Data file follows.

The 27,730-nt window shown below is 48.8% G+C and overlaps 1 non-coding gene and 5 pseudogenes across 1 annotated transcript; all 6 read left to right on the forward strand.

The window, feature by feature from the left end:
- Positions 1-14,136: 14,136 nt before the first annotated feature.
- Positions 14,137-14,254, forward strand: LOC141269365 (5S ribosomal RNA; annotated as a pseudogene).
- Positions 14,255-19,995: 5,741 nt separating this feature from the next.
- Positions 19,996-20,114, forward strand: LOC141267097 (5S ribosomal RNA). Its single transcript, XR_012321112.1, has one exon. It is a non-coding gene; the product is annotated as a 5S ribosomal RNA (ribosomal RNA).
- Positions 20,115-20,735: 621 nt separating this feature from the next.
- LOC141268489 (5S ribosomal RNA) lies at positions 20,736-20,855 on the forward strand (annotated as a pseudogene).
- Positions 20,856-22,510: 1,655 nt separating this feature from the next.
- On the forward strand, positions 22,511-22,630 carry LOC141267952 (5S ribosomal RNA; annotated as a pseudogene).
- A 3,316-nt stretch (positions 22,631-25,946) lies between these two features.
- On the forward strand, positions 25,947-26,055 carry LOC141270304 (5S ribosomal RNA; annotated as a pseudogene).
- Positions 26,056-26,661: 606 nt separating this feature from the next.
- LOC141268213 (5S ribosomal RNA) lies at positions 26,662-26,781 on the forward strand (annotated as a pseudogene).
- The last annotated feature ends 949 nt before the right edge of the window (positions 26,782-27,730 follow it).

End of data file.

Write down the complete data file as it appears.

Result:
The 27,730-nt window shown below is 48.8% G+C and overlaps 1 non-coding gene and 5 pseudogenes across 1 annotated transcript; all 6 read left to right on the forward strand.

The window, feature by feature from the left end:
- Positions 1-14,136: 14,136 nt before the first annotated feature.
- Positions 14,137-14,254, forward strand: LOC141269365 (5S ribosomal RNA; annotated as a pseudogene).
- Positions 14,255-19,995: 5,741 nt separating this feature from the next.
- Positions 19,996-20,114, forward strand: LOC141267097 (5S ribosomal RNA). Its single transcript, XR_012321112.1, has one exon. It is a non-coding gene; the product is annotated as a 5S ribosomal RNA (ribosomal RNA).
- Positions 20,115-20,735: 621 nt separating this feature from the next.
- LOC141268489 (5S ribosomal RNA) lies at positions 20,736-20,855 on the forward strand (annotated as a pseudogene).
- Positions 20,856-22,510: 1,655 nt separating this feature from the next.
- On the forward strand, positions 22,511-22,630 carry LOC141267952 (5S ribosomal RNA; annotated as a pseudogene).
- A 3,316-nt stretch (positions 22,631-25,946) lies between these two features.
- On the forward strand, positions 25,947-26,055 carry LOC141270304 (5S ribosomal RNA; annotated as a pseudogene).
- Positions 26,056-26,661: 606 nt separating this feature from the next.
- LOC141268213 (5S ribosomal RNA) lies at positions 26,662-26,781 on the forward strand (annotated as a pseudogene).
- The last annotated feature ends 949 nt before the right edge of the window (positions 26,782-27,730 follow it).